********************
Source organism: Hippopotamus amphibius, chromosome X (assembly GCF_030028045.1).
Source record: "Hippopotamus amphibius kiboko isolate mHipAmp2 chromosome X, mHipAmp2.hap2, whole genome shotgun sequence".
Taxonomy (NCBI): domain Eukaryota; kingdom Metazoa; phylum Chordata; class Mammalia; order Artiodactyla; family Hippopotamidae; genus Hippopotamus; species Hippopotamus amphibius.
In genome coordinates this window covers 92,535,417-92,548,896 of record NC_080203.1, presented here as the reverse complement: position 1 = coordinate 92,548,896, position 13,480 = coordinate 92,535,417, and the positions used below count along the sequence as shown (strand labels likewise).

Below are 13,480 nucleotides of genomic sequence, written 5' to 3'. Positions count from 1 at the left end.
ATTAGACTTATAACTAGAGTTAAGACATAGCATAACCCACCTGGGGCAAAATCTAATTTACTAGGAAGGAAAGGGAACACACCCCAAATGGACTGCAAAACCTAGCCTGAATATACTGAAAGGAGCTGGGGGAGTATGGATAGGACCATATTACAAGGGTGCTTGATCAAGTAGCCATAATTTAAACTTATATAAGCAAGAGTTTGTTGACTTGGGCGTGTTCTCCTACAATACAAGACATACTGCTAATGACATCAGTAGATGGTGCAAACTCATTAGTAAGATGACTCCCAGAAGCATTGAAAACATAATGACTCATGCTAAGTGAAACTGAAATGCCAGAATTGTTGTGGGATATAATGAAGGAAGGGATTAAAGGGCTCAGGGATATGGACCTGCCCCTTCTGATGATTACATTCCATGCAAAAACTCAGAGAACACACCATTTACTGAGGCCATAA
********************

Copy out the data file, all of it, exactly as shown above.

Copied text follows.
Source organism: Hippopotamus amphibius, chromosome X (assembly GCF_030028045.1).
Source record: "Hippopotamus amphibius kiboko isolate mHipAmp2 chromosome X, mHipAmp2.hap2, whole genome shotgun sequence".
Taxonomy (NCBI): domain Eukaryota; kingdom Metazoa; phylum Chordata; class Mammalia; order Artiodactyla; family Hippopotamidae; genus Hippopotamus; species Hippopotamus amphibius.
In genome coordinates this window covers 92,535,417-92,548,896 of record NC_080203.1, presented here as the reverse complement: position 1 = coordinate 92,548,896, position 13,480 = coordinate 92,535,417, and the positions used below count along the sequence as shown (strand labels likewise).

Below are 13,480 nucleotides of genomic sequence, written 5' to 3'. Positions count from 1 at the left end.
ATTAGACTTATAACTAGAGTTAAGACATAGCATAACCCACCTGGGGCAAAATCTAATTTACTAGGAAGGAAAGGGAACACACCCCAAATGGACTGCAAAACCTAGCCTGAATATACTGAAAGGAGCTGGGGGAGTATGGATAGGACCATATTACAAGGGTGCTTGATCAAGTAGCCATAATTTAAACTTATATAAGCAAGAGTTTGTTGACTTGGGCGTGTTCTCCTACAATACAAGACATACTGCTAATGACATCAGTAGATGGTGCAAACTCATTAGTAAGATGACTCCCAGAAGCATTGAAAACATAATGACTCATGCTAAGTGAAACTGAAATGCCAGAATTGTTGTGGGATATAATGAAGGAAGGGATTAAAGGGCTCAGGGATATGGACCTGCCCCTTCTGATGATTACATTCCATGCAAAAACTCAGAGAACACACCATTTACTGAGGCCATAA